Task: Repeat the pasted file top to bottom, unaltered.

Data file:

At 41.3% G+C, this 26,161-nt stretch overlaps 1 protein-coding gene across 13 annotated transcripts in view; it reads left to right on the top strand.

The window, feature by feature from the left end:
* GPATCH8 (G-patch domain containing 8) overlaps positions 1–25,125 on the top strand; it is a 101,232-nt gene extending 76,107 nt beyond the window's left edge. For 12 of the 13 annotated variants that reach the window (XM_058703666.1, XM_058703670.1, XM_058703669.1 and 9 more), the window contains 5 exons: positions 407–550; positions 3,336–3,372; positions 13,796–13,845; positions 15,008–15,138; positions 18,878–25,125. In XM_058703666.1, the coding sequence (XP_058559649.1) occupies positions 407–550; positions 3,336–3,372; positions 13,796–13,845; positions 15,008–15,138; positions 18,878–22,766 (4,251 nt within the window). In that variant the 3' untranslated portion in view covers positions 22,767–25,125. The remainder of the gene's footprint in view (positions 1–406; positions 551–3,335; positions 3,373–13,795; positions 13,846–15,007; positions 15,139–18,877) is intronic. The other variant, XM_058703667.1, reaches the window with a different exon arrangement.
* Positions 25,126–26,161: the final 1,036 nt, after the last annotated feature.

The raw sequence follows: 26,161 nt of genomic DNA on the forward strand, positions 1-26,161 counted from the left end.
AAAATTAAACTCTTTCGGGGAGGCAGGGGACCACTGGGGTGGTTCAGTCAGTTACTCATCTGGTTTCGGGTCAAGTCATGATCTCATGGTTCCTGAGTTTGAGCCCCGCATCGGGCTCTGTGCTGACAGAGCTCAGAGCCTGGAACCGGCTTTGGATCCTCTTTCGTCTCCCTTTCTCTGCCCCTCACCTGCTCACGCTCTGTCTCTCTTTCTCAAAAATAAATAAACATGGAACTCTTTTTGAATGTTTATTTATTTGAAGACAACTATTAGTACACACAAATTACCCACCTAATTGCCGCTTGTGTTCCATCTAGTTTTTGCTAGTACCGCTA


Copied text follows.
At 41.3% G+C, this 26,161-nt stretch overlaps 1 protein-coding gene across 13 annotated transcripts in view; it reads left to right on the top strand.

The window, feature by feature from the left end:
* GPATCH8 (G-patch domain containing 8) overlaps positions 1–25,125 on the top strand; it is a 101,232-nt gene extending 76,107 nt beyond the window's left edge. For 12 of the 13 annotated variants that reach the window (XM_058703666.1, XM_058703670.1, XM_058703669.1 and 9 more), the window contains 5 exons: positions 407–550; positions 3,336–3,372; positions 13,796–13,845; positions 15,008–15,138; positions 18,878–25,125. In XM_058703666.1, the coding sequence (XP_058559649.1) occupies positions 407–550; positions 3,336–3,372; positions 13,796–13,845; positions 15,008–15,138; positions 18,878–22,766 (4,251 nt within the window). In that variant the 3' untranslated portion in view covers positions 22,767–25,125. The remainder of the gene's footprint in view (positions 1–406; positions 551–3,335; positions 3,373–13,795; positions 13,846–15,007; positions 15,139–18,877) is intronic. The other variant, XM_058703667.1, reaches the window with a different exon arrangement.
* Positions 25,126–26,161: the final 1,036 nt, after the last annotated feature.

The raw sequence follows: 26,161 nt of genomic DNA on the forward strand, positions 1-26,161 counted from the left end.
AAAATTAAACTCTTTCGGGGAGGCAGGGGACCACTGGGGTGGTTCAGTCAGTTACTCATCTGGTTTCGGGTCAAGTCATGATCTCATGGTTCCTGAGTTTGAGCCCCGCATCGGGCTCTGTGCTGACAGAGCTCAGAGCCTGGAACCGGCTTTGGATCCTCTTTCGTCTCCCTTTCTCTGCCCCTCACCTGCTCACGCTCTGTCTCTCTTTCTCAAAAATAAATAAACATGGAACTCTTTTTGAATGTTTATTTATTTGAAGACAACTATTAGTACACACAAATTACCCACCTAATTGCCGCTTGTGTTCCATCTAGTTTTTGCTAGTACCGCTA